Researchers at UT are working to improve the efficiency of solar panels, which could lead to lower energy costs in Texas, according to Brian Korgel, chemical engineering professor.
Korgel spoke at the UT Energy Symposium on Thursday about increasing access to solar and nanotechnology in Texas.
Korgel’s team is replacing silicon slabs in solar panels with cadmium telluride ink, a new synthetic material made of crystals, because the material is smaller and the crystals absorb sunlight better.
“In order to absorb light with silicon, you have to have layers of more than 50 microns [on the panel],” Korgel said. “A single junction cell is limited to 31 percent efficiency at most.”
Nanotechnology had not been used in the solar energy field before, Korgel said.
“At the time [we started], it wasn’t obvious you could actually make this material,” Korgel said. “Nobody had used nanomaterials to make solar cells. It was a really interesting synthetic challenge.”
According to the Solar Energy Industries Association, California leads the nation in solar power production, while Texas ranks eighth. The oil lobby’s presence in Texas makes securing funding for solar technology advancement difficult, Korgel said.
“The challenge in our state is the oil and the oil lobbying,” Korgel said.
Varun Rai, assistant professor of public affairs and the organizer of the UT Energy Symposium, said his goal for the symposium was to encourage dialogue between people throughout the University and city about pressing environmental issues.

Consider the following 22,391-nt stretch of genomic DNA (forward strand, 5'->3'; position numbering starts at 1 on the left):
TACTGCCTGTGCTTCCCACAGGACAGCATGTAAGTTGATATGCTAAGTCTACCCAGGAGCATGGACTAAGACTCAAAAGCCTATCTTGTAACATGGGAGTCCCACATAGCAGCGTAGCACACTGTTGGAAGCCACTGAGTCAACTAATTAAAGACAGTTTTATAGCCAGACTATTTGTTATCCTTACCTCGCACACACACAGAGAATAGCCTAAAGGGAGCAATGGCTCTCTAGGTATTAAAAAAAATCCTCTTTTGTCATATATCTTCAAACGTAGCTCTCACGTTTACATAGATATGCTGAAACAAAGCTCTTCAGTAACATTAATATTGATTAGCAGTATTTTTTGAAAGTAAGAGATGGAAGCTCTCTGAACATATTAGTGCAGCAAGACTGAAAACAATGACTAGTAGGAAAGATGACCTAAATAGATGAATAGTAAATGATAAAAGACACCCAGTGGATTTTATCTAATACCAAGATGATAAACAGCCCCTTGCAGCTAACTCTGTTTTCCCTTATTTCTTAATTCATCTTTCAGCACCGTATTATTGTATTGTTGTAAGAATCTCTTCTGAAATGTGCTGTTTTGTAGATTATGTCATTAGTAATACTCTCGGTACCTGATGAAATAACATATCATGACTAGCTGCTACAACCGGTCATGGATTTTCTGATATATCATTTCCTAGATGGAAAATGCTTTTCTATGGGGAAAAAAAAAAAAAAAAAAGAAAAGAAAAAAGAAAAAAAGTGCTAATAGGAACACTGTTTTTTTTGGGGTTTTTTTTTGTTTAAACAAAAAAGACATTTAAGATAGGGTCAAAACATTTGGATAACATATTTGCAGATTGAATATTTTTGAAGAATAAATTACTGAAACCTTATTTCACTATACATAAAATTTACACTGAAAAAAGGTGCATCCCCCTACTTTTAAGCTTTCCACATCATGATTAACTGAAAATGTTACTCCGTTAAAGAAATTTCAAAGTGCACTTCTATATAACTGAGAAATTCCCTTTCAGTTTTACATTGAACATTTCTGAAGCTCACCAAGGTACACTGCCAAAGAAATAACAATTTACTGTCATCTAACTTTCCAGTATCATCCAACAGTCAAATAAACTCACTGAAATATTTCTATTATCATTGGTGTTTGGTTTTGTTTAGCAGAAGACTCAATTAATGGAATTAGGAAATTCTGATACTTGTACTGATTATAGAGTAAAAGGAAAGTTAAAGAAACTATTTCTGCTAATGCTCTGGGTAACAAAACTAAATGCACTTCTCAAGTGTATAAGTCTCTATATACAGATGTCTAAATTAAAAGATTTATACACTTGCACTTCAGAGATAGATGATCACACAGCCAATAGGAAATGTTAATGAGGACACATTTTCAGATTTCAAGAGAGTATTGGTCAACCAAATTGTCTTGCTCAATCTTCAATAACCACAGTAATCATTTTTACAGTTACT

“The seminar has great reach,” Rai said. “When my colleagues have someone important in mind, they’ll put [the potential speaker] in touch with me and I put them in.”
The symposium will help increase communication between professors across the University, according to Trevor Udwin, a public affairs and energy and earth resources graduate student.
“I think in a large college like this, I think a lot of people in different colleges who should be talking to each other, don’t,” Udwin said.
Korgel said he is optimistic about the prospects both for developing new nanotechnologies for solar power production and expanding research at UT. He said he believes the students at the University have the potential to fix environmental issues themselves.
“One of my students started his own nanotech company from our research,” Korgel said. “He went from being a student at UT to creating his own job.”